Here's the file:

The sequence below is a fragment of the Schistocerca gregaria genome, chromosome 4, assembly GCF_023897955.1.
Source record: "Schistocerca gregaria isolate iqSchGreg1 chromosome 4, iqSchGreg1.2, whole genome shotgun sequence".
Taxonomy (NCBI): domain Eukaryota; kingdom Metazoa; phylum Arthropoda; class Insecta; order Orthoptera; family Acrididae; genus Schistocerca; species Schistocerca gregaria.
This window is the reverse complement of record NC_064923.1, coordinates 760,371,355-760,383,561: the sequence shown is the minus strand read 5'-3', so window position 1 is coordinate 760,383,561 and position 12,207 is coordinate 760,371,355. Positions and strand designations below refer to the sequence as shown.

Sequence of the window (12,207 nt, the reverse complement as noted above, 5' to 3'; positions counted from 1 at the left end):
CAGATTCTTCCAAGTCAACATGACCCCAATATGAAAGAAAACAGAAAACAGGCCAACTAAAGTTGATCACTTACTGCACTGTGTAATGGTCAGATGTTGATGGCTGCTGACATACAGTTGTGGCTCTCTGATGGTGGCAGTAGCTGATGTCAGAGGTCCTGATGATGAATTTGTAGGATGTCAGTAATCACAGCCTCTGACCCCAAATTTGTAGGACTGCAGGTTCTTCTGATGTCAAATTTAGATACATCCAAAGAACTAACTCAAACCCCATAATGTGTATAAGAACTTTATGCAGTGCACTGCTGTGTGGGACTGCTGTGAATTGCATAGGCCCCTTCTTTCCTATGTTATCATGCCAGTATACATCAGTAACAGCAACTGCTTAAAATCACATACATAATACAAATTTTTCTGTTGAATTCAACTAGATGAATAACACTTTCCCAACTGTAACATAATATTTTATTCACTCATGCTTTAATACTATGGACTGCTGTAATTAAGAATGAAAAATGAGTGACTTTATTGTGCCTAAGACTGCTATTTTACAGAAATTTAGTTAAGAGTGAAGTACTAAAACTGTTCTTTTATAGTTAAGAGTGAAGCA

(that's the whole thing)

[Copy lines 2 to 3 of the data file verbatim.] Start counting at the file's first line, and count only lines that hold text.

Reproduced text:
Source record: "Schistocerca gregaria isolate iqSchGreg1 chromosome 4, iqSchGreg1.2, whole genome shotgun sequence".
Taxonomy (NCBI): domain Eukaryota; kingdom Metazoa; phylum Arthropoda; class Insecta; order Orthoptera; family Acrididae; genus Schistocerca; species Schistocerca gregaria.